Local restaurants embrace Arizona Restaurant Week to attract new customers
By Alexis Kuhbander, Cronkite News | Friday, May 26, 2017
PHOENIX – Customers can chow down on meals at a discount during Arizona Restaurant Week, getting a chance to sample new cuisine, travel outside their neighborhood and try seasonal food at a bargain.
The event offers residents and tourists three-course meals for $33 or $44 per person from more than 140 restaurants in the Phoenix area and elsewhere in central and southern Arizona. The ten-day event started May 19 and ends Sunday.
Restaurant owners said the event is good for business. It lasted about a week when the Arizona Restaurant Association launched it in 2008 but has stretched out since that time. The meals span diverse cuisines, from Southwestern to Ethiopian.
“We have seen the restaurants increase their sales at Roaring Fork and Salty Sow, a sister restaurant, year after year with restaurant week,” said Jim VanDercook, president of Guy and Larry Restaurants. Roaring Fork was one of the first restaurants to participate in the event, starting in 2008.
Arabeen Arora, owner of The Dhaba in Tempe, said customers who live as far as 30 miles away come to sample the restaurant’s Punjabi Indian cuisine. One goal of restaurant week is to draw people outside their neighborhood into other parts of the Valley or Arizona.
The Dhaba offers a special meal at $44 per couple.
“We are used to saying a family that prays together, stays together. My concept is a couple that eats together, stays together,” Arora said. More than 160 couples – new customers – came to the restaurant during the fall event and the restaurant was on pace to increase that number by the time the event ends Sunday, he said.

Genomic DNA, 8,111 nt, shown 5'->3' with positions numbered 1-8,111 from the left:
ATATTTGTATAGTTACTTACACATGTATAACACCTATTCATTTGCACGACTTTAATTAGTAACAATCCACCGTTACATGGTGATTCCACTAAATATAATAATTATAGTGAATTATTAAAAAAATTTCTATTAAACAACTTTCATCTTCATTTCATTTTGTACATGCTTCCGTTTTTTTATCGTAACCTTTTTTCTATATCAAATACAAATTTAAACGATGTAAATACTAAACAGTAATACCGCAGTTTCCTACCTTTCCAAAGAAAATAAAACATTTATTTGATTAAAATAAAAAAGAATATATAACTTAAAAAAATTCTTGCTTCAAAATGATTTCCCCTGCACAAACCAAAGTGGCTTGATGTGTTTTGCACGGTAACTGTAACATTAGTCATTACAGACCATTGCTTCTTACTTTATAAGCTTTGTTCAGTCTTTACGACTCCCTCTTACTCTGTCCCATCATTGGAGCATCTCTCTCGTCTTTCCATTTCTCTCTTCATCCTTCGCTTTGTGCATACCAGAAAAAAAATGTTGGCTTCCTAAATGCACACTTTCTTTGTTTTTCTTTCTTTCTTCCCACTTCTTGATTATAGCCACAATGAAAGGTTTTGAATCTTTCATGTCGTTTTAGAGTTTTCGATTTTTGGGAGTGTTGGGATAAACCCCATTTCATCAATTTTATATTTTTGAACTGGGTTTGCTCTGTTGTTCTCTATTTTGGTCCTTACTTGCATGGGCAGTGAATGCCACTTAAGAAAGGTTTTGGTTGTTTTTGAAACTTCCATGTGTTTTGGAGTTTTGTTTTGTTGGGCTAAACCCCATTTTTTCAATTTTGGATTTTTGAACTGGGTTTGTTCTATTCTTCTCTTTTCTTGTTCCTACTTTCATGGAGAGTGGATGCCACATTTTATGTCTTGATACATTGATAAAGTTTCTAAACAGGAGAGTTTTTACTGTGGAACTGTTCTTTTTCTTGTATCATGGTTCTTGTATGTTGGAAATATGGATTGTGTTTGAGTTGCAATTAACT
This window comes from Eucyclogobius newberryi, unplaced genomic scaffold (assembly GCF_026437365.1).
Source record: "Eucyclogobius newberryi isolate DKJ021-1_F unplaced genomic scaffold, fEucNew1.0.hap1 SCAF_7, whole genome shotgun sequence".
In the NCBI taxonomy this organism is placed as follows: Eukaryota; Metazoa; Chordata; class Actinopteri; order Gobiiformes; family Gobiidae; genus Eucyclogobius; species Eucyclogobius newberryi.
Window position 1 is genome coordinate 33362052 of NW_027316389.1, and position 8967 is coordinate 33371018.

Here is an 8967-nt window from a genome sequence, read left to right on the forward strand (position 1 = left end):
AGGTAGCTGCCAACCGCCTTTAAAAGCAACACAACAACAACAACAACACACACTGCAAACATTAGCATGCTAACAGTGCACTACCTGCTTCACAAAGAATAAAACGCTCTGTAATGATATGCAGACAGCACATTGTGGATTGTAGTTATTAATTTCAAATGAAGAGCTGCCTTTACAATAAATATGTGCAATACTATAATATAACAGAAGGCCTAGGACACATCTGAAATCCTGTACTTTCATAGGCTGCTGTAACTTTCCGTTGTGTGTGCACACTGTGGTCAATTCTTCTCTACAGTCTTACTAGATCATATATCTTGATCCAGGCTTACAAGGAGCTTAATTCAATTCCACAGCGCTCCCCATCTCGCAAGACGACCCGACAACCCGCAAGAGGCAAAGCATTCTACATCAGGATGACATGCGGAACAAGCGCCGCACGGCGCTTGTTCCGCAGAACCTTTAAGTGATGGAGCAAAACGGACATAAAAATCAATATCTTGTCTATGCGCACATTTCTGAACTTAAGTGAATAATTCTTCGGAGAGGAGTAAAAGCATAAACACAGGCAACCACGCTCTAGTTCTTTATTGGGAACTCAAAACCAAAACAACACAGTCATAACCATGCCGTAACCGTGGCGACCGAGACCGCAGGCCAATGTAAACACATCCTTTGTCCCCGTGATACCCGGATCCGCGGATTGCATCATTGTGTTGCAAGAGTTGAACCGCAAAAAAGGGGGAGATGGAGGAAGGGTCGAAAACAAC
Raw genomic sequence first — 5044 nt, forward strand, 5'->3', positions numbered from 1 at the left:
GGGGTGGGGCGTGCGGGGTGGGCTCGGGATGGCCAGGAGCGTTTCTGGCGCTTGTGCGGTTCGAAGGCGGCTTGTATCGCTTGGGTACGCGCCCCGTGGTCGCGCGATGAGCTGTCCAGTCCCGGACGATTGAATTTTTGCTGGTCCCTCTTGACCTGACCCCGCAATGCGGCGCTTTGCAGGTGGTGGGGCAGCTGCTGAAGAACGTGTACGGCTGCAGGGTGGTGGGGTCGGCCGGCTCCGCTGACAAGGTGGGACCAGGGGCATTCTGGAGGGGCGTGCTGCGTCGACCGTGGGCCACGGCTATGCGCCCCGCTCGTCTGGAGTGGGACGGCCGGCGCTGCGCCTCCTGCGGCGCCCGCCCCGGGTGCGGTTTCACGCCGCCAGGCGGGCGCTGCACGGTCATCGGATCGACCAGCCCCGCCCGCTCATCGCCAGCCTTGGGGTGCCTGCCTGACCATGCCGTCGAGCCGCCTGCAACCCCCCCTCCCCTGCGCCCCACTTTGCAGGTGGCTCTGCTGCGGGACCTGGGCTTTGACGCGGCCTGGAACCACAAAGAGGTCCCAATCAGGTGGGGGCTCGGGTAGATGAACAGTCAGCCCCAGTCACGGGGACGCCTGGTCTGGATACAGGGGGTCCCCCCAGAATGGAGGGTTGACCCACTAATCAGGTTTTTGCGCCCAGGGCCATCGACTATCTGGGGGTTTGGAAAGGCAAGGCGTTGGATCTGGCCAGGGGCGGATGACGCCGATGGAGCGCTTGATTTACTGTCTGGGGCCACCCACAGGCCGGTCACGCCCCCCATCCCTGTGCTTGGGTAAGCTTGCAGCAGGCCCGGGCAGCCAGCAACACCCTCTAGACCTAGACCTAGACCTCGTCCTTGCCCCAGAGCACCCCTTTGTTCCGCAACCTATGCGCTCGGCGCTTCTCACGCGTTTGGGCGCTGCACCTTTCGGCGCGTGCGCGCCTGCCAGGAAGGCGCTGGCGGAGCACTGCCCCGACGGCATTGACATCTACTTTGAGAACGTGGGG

Customers like the idea of spending money at small, locally owned restaurants, said Bob Mancuso, owner of family-owned restaurant Mancuso’s.
“Everything cycles, and supporting the little guy seems to be coming back around,” Mancuso said, adding restaurant week helps them gain recognition in their new location in downtown Phoenix. He moved the restaurant from Scottsdale eight months ago.
Corbin James, general manager of Stock & Stable, which will mark their first year in business come June, said the event gives them the opportunity to test seasonal menus.
“Fortunately, we just came out with a new summer menu,” said Corbin James, general manager of Stock & Stable. They will have a new menu out by fall, highlighting three new dishes and giving people a different option in time for the fall edition of restaurant week.
The event is an investment for business owners that does not always pay off in the short term. Offering their best dishes to customers at a set price of $33 or $44 can trim profits.
“You’re already giving customers a discount,” Mancuso said. “You don’t want to put too much money into advertising for that.” Many restaurant owners hope to impress new diners enough to lure them into returning once the event ends.